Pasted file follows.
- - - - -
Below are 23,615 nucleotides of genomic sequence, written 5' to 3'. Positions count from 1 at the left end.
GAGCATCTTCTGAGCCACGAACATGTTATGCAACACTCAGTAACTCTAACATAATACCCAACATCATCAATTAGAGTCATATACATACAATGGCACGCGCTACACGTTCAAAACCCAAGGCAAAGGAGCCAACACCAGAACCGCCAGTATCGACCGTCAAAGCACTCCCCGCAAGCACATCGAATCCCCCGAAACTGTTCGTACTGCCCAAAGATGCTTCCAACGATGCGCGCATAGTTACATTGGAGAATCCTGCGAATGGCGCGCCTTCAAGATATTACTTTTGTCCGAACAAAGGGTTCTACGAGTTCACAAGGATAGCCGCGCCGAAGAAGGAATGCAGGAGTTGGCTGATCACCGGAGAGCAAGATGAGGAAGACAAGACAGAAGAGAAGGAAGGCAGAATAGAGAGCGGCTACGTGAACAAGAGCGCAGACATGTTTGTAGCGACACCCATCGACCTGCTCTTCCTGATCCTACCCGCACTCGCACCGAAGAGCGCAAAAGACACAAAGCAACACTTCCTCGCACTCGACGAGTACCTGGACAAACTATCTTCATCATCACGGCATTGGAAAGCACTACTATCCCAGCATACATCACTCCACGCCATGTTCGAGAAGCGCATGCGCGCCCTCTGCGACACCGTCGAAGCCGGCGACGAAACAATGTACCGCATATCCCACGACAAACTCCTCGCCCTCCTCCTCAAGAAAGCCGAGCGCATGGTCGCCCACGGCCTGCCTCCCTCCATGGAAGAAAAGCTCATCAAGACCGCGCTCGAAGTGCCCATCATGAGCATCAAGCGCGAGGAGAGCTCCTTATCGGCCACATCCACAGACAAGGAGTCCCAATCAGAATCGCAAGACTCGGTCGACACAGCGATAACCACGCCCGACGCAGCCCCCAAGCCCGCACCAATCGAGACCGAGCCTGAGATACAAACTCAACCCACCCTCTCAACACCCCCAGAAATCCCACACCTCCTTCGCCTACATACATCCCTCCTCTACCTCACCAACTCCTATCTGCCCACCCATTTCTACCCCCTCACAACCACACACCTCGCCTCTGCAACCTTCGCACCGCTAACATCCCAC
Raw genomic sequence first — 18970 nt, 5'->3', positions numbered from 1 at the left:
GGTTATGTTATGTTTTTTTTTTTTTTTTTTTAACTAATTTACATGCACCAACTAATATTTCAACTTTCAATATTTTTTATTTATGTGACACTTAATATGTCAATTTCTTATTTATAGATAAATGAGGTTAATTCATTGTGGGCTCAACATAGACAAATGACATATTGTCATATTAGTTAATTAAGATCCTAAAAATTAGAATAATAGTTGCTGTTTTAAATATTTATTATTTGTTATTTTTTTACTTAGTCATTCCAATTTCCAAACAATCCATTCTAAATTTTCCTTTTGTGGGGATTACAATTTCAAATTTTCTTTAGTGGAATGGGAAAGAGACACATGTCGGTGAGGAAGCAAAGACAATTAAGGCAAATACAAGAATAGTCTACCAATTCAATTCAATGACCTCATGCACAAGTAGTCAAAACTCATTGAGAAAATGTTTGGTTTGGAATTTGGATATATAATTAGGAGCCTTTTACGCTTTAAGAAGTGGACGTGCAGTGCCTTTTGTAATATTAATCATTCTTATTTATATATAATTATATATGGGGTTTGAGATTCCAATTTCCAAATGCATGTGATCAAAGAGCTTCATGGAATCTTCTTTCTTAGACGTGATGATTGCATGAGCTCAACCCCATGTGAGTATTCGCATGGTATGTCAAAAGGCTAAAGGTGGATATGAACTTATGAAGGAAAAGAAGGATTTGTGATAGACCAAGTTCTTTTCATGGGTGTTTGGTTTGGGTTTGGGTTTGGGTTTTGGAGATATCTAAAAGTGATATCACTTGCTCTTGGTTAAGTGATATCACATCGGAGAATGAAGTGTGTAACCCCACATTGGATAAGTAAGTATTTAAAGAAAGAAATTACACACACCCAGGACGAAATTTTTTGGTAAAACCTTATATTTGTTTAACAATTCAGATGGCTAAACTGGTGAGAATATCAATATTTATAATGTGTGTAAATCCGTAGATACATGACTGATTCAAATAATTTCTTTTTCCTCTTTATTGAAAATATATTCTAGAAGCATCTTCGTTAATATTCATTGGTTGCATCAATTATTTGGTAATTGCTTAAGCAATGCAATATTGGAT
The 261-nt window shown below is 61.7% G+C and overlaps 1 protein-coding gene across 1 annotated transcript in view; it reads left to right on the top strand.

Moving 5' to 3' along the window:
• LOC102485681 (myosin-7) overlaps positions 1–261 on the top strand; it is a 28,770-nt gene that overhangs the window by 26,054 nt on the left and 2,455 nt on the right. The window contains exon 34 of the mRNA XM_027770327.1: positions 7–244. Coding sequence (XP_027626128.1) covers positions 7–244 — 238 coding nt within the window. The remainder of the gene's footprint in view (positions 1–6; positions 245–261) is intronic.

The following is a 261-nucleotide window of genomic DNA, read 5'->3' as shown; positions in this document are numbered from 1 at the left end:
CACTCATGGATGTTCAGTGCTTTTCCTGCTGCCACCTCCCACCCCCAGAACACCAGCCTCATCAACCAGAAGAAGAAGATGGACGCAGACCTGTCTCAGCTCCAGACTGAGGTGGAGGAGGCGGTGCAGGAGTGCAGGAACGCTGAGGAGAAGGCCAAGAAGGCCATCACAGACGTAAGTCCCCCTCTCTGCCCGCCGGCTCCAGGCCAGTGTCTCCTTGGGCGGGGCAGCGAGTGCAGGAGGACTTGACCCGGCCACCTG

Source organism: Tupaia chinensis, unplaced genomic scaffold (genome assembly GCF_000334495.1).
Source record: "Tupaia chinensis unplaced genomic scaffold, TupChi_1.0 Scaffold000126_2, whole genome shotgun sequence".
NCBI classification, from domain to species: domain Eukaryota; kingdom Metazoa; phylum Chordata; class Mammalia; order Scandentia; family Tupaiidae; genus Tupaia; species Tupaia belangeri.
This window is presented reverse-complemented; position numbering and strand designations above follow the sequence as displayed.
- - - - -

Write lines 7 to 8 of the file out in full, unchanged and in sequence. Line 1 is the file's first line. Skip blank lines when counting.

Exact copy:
• LOC102485681 (myosin-7) overlaps positions 1–261 on the top strand; it is a 28,770-nt gene that overhangs the window by 26,054 nt on the left and 2,455 nt on the right. The window contains exon 34 of the mRNA XM_027770327.1: positions 7–244. Coding sequence (XP_027626128.1) covers positions 7–244 — 238 coding nt within the window. The remainder of the gene's footprint in view (positions 1–6; positions 245–261) is intronic.

The following is a 261-nucleotide window of genomic DNA, read 5'->3' as shown; positions in this document are numbered from 1 at the left end: